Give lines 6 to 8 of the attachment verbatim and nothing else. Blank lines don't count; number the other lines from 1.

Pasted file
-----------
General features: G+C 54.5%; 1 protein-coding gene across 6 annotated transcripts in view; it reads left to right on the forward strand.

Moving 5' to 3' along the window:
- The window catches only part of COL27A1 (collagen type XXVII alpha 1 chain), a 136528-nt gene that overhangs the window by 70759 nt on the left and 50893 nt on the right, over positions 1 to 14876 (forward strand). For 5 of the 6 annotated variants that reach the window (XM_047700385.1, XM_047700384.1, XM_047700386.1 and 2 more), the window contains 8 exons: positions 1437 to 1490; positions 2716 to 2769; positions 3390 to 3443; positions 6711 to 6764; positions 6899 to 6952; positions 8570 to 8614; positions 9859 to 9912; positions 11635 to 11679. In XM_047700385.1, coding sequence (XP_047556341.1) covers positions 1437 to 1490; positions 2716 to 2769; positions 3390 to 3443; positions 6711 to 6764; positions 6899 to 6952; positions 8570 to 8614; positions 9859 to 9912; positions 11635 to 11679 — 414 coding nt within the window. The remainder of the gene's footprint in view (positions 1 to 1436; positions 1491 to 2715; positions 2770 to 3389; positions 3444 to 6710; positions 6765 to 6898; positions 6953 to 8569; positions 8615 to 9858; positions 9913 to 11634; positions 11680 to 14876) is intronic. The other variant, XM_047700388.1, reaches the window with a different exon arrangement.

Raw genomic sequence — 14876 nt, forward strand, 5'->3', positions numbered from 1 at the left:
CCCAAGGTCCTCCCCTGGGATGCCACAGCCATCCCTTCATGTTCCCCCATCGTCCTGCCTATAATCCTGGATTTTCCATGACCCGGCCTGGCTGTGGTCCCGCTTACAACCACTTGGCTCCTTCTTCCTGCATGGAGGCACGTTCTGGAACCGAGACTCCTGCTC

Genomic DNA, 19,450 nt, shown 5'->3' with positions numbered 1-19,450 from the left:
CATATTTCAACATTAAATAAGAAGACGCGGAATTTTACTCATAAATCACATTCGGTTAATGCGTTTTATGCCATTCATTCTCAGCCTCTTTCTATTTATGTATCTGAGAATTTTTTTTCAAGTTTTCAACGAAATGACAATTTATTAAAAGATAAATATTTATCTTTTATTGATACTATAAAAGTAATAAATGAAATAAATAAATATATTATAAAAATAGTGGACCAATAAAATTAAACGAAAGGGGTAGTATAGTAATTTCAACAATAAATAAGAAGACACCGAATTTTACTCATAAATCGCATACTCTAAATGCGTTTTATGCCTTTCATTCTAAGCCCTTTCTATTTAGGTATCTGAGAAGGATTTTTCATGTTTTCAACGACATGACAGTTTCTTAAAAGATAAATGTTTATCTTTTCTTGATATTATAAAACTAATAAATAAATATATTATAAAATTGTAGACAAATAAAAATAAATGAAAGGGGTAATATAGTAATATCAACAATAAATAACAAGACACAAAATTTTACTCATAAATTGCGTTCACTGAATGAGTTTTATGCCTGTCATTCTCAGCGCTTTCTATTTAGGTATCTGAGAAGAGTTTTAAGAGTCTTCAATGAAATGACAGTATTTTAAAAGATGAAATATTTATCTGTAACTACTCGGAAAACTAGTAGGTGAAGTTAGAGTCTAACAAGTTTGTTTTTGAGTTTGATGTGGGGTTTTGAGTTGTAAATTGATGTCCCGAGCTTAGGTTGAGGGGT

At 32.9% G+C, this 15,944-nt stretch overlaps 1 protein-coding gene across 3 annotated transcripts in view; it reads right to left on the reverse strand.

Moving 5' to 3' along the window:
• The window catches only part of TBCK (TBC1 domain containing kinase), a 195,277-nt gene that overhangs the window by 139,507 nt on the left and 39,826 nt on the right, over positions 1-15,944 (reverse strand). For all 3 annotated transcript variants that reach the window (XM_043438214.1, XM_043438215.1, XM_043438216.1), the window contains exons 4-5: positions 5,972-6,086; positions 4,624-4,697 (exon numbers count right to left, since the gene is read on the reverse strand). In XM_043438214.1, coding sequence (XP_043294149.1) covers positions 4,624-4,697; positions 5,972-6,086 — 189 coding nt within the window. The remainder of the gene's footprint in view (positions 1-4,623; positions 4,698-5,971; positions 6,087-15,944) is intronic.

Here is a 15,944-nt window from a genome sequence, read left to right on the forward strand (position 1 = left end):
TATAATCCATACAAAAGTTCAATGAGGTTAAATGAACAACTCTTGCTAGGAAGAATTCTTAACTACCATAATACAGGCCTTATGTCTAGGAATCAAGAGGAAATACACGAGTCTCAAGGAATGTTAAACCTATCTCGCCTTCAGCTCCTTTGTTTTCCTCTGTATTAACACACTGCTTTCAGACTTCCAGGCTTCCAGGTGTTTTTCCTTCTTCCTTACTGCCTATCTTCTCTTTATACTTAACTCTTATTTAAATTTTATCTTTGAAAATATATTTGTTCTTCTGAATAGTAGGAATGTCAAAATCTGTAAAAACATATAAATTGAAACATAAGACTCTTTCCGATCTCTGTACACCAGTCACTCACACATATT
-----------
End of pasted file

Genomic DNA, 19,450 nt, shown 5'->3' with positions numbered 1-19,450 from the left:
CATATTTCAACATTAAATAAGAAGACGCGGAATTTTACTCATAAATCACATTCGGTTAATGCGTTTTATGCCATTCATTCTCAGCCTCTTTCTATTTATGTATCTGAGAATTTTTTTTCAAGTTTTCAACGAAATGACAATTTATTAAAAGATAAATATTTATCTTTTATTGATACTATAAAAGTAATAAATGAAATAAATAAATATATTATAAAAATAGTGGACCAATAAAATTAAACGAAAGGGGTAGTATAGTAATTTCAACAATAAATAAGAAGACACCGAATTTTACTCATAAATCGCATACTCTAAATGCGTTTTATGCCTTTCATTCTAAGCCCTTTCTATTTAGGTATCTGAGAAGGATTTTTCATGTTTTCAACGACATGACAGTTTCTTAAAAGATAAATGTTTATCTTTTCTTGATATTATAAAACTAATAAATAAATATATTATAAAATTGTAGACAAATAAAAATAAATGAAAGGGGTAATATAGTAATATCAACAATAAATAACAAGACACAAAATTTTACTCATAAATTGCGTTCACTGAATGAGTTTTATGCCTGTCATTCTCAGCGCTTTCTATTTAGGTATCTGAGAAGAGTTTTAAGAGTCTTCAATGAAATGACAGTATTTTAAAAGATGAAATATTTATCTGTAACTACTCGGAAAACTAGTAGGTGAAGTTAGAGTCTAACAAGTTTGTTTTTGAGTTTGATGTGGGGTTTTGAGTTGTAAATTGATGTCCCGAGCTTAGGTTGAGGGGT

At 32.9% G+C, this 15,944-nt stretch overlaps 1 protein-coding gene across 3 annotated transcripts in view; it reads right to left on the reverse strand.